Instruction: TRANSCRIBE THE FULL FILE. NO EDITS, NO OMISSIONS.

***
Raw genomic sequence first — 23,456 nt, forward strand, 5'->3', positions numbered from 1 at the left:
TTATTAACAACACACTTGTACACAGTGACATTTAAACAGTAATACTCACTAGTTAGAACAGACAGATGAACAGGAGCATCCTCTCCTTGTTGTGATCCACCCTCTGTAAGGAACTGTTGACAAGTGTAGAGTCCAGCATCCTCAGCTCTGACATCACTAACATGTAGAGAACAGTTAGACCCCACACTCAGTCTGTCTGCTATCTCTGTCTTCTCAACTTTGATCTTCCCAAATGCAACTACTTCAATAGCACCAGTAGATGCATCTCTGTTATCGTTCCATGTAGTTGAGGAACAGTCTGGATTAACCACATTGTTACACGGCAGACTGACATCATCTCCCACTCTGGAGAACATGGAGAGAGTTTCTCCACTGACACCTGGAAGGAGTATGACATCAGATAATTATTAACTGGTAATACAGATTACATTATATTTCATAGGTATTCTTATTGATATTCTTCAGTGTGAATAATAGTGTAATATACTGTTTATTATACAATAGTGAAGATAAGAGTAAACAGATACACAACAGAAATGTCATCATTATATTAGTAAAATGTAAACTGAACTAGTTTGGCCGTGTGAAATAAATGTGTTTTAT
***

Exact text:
Raw genomic sequence first — 23,456 nt, forward strand, 5'->3', positions numbered from 1 at the left:
TTATTAACAACACACTTGTACACAGTGACATTTAAACAGTAATACTCACTAGTTAGAACAGACAGATGAACAGGAGCATCCTCTCCTTGTTGTGATCCACCCTCTGTAAGGAACTGTTGACAAGTGTAGAGTCCAGCATCCTCAGCTCTGACATCACTAACATGTAGAGAACAGTTAGACCCCACACTCAGTCTGTCTGCTATCTCTGTCTTCTCAACTTTGATCTTCCCAAATGCAACTACTTCAATAGCACCAGTAGATGCATCTCTGTTATCGTTCCATGTAGTTGAGGAACAGTCTGGATTAACCACATTGTTACACGGCAGACTGACATCATCTCCCACTCTGGAGAACATGGAGAGAGTTTCTCCACTGACACCTGGAAGGAGTATGACATCAGATAATTATTAACTGGTAATACAGATTACATTATATTTCATAGGTATTCTTATTGATATTCTTCAGTGTGAATAATAGTGTAATATACTGTTTATTATACAATAGTGAAGATAAGAGTAAACAGATACACAACAGAAATGTCATCATTATATTAGTAAAATGTAAACTGAACTAGTTTGGCCGTGTGAAATAAATGTGTTTTAT